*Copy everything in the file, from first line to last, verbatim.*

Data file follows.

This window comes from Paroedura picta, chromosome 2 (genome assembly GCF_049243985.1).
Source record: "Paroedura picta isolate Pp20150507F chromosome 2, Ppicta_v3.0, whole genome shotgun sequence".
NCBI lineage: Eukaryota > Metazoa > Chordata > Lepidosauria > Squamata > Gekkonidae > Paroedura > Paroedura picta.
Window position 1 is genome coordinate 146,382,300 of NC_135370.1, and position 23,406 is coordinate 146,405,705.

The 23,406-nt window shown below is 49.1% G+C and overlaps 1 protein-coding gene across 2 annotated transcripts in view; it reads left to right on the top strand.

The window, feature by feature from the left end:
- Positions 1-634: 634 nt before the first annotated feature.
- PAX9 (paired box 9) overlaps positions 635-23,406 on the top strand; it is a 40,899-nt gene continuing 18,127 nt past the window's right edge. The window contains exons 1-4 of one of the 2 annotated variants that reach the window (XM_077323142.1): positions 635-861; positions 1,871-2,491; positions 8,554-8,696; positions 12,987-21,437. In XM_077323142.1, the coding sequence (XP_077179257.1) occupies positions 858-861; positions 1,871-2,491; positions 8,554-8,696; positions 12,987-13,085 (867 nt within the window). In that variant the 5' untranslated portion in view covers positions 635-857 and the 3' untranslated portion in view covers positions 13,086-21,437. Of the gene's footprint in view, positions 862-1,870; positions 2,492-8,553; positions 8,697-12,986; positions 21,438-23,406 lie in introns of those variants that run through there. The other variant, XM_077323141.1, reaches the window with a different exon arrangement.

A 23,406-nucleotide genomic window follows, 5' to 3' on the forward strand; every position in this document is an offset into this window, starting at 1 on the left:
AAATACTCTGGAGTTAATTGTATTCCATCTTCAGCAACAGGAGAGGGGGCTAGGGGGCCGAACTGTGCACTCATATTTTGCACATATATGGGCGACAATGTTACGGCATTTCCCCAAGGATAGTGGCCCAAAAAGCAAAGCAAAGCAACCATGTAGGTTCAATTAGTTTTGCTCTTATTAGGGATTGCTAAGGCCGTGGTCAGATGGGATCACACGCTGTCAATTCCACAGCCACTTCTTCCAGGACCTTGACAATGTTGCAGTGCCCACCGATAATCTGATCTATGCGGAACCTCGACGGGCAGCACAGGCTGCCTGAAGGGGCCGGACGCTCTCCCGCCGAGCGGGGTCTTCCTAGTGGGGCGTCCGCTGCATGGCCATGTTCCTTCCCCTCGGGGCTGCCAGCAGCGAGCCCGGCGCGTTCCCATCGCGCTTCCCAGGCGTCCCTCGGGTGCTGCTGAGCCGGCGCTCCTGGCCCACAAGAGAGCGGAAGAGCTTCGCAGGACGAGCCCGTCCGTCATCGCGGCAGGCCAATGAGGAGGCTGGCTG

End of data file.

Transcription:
This window comes from Paroedura picta, chromosome 2 (genome assembly GCF_049243985.1).
Source record: "Paroedura picta isolate Pp20150507F chromosome 2, Ppicta_v3.0, whole genome shotgun sequence".
NCBI lineage: Eukaryota > Metazoa > Chordata > Lepidosauria > Squamata > Gekkonidae > Paroedura > Paroedura picta.
Window position 1 is genome coordinate 146,382,300 of NC_135370.1, and position 23,406 is coordinate 146,405,705.

The 23,406-nt window shown below is 49.1% G+C and overlaps 1 protein-coding gene across 2 annotated transcripts in view; it reads left to right on the top strand.

The window, feature by feature from the left end:
- Positions 1-634: 634 nt before the first annotated feature.
- PAX9 (paired box 9) overlaps positions 635-23,406 on the top strand; it is a 40,899-nt gene continuing 18,127 nt past the window's right edge. The window contains exons 1-4 of one of the 2 annotated variants that reach the window (XM_077323142.1): positions 635-861; positions 1,871-2,491; positions 8,554-8,696; positions 12,987-21,437. In XM_077323142.1, the coding sequence (XP_077179257.1) occupies positions 858-861; positions 1,871-2,491; positions 8,554-8,696; positions 12,987-13,085 (867 nt within the window). In that variant the 5' untranslated portion in view covers positions 635-857 and the 3' untranslated portion in view covers positions 13,086-21,437. Of the gene's footprint in view, positions 862-1,870; positions 2,492-8,553; positions 8,697-12,986; positions 21,438-23,406 lie in introns of those variants that run through there. The other variant, XM_077323141.1, reaches the window with a different exon arrangement.

A 23,406-nucleotide genomic window follows, 5' to 3' on the forward strand; every position in this document is an offset into this window, starting at 1 on the left:
AAATACTCTGGAGTTAATTGTATTCCATCTTCAGCAACAGGAGAGGGGGCTAGGGGGCCGAACTGTGCACTCATATTTTGCACATATATGGGCGACAATGTTACGGCATTTCCCCAAGGATAGTGGCCCAAAAAGCAAAGCAAAGCAACCATGTAGGTTCAATTAGTTTTGCTCTTATTAGGGATTGCTAAGGCCGTGGTCAGATGGGATCACACGCTGTCAATTCCACAGCCACTTCTTCCAGGACCTTGACAATGTTGCAGTGCCCACCGATAATCTGATCTATGCGGAACCTCGACGGGCAGCACAGGCTGCCTGAAGGGGCCGGACGCTCTCCCGCCGAGCGGGGTCTTCCTAGTGGGGCGTCCGCTGCATGGCCATGTTCCTTCCCCTCGGGGCTGCCAGCAGCGAGCCCGGCGCGTTCCCATCGCGCTTCCCAGGCGTCCCTCGGGTGCTGCTGAGCCGGCGCTCCTGGCCCACAAGAGAGCGGAAGAGCTTCGCAGGACGAGCCCGTCCGTCATCGCGGCAGGCCAATGAGGAGGCTGGCTG